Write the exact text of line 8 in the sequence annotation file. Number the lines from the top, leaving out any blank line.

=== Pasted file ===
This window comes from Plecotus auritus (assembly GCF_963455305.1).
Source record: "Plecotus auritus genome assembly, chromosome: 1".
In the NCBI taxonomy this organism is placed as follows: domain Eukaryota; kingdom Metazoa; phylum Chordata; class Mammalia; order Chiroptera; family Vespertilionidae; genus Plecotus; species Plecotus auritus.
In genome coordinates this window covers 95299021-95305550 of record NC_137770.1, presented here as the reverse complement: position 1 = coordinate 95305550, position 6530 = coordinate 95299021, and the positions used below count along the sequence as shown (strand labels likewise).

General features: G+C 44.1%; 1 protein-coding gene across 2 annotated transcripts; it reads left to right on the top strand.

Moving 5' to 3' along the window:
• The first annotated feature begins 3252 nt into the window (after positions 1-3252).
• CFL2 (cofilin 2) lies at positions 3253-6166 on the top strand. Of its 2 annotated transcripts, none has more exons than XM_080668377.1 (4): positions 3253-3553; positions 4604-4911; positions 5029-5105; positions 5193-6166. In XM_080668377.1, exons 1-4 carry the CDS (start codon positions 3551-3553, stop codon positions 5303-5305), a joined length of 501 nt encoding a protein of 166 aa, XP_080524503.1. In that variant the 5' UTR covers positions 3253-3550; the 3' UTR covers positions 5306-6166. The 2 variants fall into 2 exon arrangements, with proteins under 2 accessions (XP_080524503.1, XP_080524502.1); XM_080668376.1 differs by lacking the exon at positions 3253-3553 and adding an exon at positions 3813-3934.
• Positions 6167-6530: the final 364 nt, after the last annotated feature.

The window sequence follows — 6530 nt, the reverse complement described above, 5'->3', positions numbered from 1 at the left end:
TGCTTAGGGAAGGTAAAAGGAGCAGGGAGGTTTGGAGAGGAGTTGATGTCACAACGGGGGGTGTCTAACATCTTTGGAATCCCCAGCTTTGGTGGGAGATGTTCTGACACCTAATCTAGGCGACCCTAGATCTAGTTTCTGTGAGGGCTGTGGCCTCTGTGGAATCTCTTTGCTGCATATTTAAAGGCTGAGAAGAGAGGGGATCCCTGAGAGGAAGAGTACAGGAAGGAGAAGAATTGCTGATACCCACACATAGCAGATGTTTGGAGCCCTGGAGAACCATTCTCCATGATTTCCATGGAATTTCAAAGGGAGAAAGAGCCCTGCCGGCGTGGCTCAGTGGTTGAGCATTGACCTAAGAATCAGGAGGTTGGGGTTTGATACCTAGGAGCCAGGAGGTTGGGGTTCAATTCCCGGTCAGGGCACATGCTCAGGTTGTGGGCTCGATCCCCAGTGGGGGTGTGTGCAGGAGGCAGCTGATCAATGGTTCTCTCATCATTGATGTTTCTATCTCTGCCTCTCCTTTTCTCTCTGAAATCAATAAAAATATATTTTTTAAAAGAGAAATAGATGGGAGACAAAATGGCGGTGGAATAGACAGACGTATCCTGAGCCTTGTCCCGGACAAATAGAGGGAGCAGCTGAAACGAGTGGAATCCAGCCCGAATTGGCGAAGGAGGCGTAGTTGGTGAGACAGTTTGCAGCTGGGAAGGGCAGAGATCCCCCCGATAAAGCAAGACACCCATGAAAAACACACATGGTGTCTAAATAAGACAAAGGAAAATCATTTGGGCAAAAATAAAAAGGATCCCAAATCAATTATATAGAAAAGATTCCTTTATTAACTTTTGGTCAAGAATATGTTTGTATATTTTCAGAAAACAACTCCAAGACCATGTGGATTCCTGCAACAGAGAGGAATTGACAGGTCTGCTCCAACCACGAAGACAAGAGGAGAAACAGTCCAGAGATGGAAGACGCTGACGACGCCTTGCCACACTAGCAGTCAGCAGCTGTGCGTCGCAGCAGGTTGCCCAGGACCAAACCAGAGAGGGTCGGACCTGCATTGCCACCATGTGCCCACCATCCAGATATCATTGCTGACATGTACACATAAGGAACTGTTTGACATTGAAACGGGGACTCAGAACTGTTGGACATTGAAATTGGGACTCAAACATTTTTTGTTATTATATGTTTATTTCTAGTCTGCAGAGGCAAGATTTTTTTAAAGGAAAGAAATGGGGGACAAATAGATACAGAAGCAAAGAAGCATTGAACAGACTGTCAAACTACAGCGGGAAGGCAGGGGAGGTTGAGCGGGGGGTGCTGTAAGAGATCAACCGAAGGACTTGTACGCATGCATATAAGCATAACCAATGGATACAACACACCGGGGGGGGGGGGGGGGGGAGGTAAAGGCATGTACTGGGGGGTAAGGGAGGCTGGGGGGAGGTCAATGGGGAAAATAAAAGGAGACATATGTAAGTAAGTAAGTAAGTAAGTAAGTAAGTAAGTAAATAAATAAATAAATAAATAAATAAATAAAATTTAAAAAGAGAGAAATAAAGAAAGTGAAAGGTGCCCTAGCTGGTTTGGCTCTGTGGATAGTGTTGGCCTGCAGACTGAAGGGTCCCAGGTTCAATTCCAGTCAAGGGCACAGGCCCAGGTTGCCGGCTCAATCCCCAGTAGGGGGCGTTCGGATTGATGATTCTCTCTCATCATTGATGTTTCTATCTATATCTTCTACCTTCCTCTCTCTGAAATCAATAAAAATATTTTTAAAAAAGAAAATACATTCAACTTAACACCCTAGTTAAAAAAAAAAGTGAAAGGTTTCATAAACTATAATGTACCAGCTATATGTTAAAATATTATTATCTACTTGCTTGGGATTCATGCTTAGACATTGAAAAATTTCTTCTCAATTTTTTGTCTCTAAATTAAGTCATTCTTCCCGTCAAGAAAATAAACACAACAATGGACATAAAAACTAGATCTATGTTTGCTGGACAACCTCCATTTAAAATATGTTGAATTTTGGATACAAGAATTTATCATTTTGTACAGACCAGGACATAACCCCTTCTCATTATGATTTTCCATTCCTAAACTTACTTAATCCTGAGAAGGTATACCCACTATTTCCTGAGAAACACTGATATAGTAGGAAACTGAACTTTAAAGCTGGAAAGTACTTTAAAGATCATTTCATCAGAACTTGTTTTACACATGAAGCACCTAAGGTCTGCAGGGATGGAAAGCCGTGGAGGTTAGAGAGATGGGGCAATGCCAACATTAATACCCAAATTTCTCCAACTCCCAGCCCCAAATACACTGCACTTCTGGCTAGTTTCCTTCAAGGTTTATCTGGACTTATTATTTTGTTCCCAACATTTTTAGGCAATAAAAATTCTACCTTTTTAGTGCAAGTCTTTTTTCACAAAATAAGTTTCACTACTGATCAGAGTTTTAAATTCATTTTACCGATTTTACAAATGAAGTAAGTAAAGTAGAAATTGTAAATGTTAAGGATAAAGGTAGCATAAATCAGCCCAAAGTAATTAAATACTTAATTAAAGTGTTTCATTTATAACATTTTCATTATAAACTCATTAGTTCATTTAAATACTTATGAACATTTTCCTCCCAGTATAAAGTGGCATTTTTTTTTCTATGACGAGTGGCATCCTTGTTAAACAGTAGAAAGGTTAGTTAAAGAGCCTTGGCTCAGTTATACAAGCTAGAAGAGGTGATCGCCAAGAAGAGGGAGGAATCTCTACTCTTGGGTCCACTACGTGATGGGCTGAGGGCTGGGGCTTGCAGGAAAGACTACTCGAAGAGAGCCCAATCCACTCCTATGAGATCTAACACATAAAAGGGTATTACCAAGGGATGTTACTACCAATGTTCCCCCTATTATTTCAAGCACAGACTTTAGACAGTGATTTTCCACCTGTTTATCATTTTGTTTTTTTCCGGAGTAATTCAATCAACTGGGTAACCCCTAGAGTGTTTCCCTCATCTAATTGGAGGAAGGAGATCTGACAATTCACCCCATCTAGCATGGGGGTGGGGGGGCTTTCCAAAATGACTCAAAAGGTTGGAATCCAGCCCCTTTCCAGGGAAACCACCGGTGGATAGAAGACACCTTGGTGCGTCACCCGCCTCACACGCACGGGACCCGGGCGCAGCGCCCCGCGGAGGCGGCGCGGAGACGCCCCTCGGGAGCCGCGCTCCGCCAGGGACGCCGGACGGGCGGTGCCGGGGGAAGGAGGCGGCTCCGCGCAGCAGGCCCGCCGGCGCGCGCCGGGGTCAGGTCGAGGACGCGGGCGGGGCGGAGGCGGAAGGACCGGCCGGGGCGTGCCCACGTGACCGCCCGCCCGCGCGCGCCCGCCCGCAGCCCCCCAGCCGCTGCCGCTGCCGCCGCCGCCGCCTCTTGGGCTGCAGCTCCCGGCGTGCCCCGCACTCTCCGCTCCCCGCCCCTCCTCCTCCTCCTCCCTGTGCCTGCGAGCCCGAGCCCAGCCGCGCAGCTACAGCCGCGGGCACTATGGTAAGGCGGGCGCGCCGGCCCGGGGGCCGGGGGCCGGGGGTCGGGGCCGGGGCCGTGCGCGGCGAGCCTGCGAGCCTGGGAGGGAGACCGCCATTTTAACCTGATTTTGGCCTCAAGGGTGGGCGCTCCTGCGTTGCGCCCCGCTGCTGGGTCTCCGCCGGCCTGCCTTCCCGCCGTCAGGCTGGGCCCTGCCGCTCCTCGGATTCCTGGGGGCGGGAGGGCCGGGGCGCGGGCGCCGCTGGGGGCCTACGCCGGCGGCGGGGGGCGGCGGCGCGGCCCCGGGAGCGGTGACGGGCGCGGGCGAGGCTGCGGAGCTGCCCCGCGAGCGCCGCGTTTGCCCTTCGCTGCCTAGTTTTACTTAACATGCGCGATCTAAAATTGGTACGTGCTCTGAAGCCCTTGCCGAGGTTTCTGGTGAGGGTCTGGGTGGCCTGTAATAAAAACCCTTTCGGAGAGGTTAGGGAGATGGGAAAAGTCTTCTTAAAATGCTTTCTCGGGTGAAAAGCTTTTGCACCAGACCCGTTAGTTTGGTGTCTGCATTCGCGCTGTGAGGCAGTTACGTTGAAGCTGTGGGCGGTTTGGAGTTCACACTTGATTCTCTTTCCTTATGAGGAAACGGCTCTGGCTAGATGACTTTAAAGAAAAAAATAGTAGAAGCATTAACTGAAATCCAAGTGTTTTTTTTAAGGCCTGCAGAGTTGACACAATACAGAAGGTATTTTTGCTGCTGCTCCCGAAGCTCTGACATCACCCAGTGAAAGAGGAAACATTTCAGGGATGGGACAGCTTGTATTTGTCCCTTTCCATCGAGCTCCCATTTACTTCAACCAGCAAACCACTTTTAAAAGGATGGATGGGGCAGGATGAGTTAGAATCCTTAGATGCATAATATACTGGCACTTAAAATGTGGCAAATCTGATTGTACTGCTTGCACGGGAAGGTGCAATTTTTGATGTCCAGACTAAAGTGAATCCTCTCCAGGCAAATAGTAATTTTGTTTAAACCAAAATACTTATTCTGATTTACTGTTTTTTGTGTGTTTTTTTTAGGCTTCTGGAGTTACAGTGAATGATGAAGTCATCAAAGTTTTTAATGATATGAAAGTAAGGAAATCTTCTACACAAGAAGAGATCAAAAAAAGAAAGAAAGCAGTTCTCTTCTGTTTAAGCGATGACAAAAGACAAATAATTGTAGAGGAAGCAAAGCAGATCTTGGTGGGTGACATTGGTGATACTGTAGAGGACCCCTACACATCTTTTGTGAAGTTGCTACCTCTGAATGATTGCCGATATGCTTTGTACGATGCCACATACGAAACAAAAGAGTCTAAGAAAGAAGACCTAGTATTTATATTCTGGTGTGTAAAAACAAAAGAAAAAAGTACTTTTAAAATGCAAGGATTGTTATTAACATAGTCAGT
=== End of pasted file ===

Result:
• CFL2 (cofilin 2) lies at positions 3253-6166 on the top strand. Of its 2 annotated transcripts, none has more exons than XM_080668377.1 (4): positions 3253-3553; positions 4604-4911; positions 5029-5105; positions 5193-6166. In XM_080668377.1, exons 1-4 carry the CDS (start codon positions 3551-3553, stop codon positions 5303-5305), a joined length of 501 nt encoding a protein of 166 aa, XP_080524503.1. In that variant the 5' UTR covers positions 3253-3550; the 3' UTR covers positions 5306-6166. The 2 variants fall into 2 exon arrangements, with proteins under 2 accessions (XP_080524503.1, XP_080524502.1); XM_080668376.1 differs by lacking the exon at positions 3253-3553 and adding an exon at positions 3813-3934.